Chief Inspector of Prisons Anne Owers

Chief Inspector of Prisons

Anne Owers

Now head of IPCC, Anne gave this interview, in 2009 before she was made a Dame.

My first unannounced inspection was one of the most memorable of my career.

Dartmoor has an impressive presence even before arriving. It is on the open moor. Built of grey granite  A relic from the Napoleonic wars in more ways than one. Inside a wire ‘cage’ for potential suicides. Some of the ’vermin’ as the prisoners have been referred to. Thought of as a hard place for hard men.

I arrived at the prison gate with two of my inspectors, a man and a woman. There came a cheery greeting from the gate: Good morning sir! Hello girls…

I thought there’s a bit to be done here. But it was an iconic moment.  I was proud of my report. It was open and honest. Telling it like it was.    When the report came out it was front page news.

But the greatest satisfaction was to have the prison service put their hands up and admit that things needed to change. It established me, and the report was spot on. So I was fortunate that my first report was of such a bad prison. I called it the prison time forgot.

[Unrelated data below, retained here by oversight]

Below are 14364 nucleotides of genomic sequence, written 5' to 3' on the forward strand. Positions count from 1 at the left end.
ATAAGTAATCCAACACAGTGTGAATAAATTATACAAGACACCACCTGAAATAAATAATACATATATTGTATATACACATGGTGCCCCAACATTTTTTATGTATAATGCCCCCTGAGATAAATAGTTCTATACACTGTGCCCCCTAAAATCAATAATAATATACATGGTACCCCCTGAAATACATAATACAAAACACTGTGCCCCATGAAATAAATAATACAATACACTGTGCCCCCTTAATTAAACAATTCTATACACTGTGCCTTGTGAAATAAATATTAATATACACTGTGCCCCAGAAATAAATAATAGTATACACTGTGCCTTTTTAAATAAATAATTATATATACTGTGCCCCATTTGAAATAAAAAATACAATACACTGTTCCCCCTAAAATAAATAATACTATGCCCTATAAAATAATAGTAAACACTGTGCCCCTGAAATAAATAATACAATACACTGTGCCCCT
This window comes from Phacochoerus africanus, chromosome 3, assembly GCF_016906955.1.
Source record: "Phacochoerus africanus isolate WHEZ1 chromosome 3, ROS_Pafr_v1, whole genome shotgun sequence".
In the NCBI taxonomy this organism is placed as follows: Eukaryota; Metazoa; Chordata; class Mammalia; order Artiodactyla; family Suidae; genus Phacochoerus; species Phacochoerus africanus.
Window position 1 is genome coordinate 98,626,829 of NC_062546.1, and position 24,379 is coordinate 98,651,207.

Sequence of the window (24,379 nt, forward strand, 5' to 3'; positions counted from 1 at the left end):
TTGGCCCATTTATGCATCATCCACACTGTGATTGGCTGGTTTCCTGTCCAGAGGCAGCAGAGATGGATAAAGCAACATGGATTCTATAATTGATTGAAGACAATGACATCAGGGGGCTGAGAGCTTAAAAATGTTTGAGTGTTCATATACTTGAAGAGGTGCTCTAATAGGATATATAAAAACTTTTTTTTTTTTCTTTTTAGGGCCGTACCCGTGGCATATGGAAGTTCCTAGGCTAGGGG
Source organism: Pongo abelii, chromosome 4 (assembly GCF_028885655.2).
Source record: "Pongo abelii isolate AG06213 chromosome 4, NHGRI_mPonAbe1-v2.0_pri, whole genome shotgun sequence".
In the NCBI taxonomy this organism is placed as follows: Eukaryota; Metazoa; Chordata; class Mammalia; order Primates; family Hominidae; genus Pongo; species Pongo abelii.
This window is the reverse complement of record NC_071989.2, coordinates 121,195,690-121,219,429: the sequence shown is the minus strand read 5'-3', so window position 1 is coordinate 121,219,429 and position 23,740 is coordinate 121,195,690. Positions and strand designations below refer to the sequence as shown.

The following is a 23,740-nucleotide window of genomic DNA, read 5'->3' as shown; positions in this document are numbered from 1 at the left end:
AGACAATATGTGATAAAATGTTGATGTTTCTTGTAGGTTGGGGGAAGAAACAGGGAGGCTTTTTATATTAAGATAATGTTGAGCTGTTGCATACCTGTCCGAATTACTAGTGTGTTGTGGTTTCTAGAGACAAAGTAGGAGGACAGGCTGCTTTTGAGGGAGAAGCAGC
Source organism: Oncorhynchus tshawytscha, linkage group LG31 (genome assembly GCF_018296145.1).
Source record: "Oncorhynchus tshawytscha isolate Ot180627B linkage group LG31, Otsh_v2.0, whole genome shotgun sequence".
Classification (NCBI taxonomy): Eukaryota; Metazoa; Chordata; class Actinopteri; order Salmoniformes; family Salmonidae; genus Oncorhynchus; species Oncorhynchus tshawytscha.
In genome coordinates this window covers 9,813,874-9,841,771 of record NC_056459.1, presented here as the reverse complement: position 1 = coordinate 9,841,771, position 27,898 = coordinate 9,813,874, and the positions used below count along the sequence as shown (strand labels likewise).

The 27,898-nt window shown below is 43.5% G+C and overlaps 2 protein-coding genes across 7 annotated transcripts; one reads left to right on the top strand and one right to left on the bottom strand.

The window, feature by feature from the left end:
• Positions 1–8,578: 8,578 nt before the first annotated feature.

Chief Inspector of Prisons

When she was Chilef inspector of prisons

The  difference of being the first woman to hold this office, is mixed.  You are the totality of what you are including gender. But of course it affects the way people relate to you.  But, you work with what you’ve got. It doesn’t affect my approach to the job. Interestingly though there are many women in the voluntary sector.

Prison is different for women in several ways

Women have a big sense of responsibility for home and family. Women react very badly to inactivity, and to having no responsibility for themselves and others. Women generally need social networks, and the lack of social networks, affects them badly.

Also when a woman goes into prison, mostly she loses her children, she may be moved miles from home. She probably loses her partner, she often loses her home.

As  the first woman to hold the office of Chief Inspector of Prisons of course it affects the way people relate to you.  In terms of this job, a woman is seen as non threatening.

When I speak to prisoners or staff  I’m often seen as a non threatening woman and I’m not threatening their masculinity. So they sometimes feel that they can talk to me and tell me things, they would otherwise not say.   You are the totality of what you are including gender.





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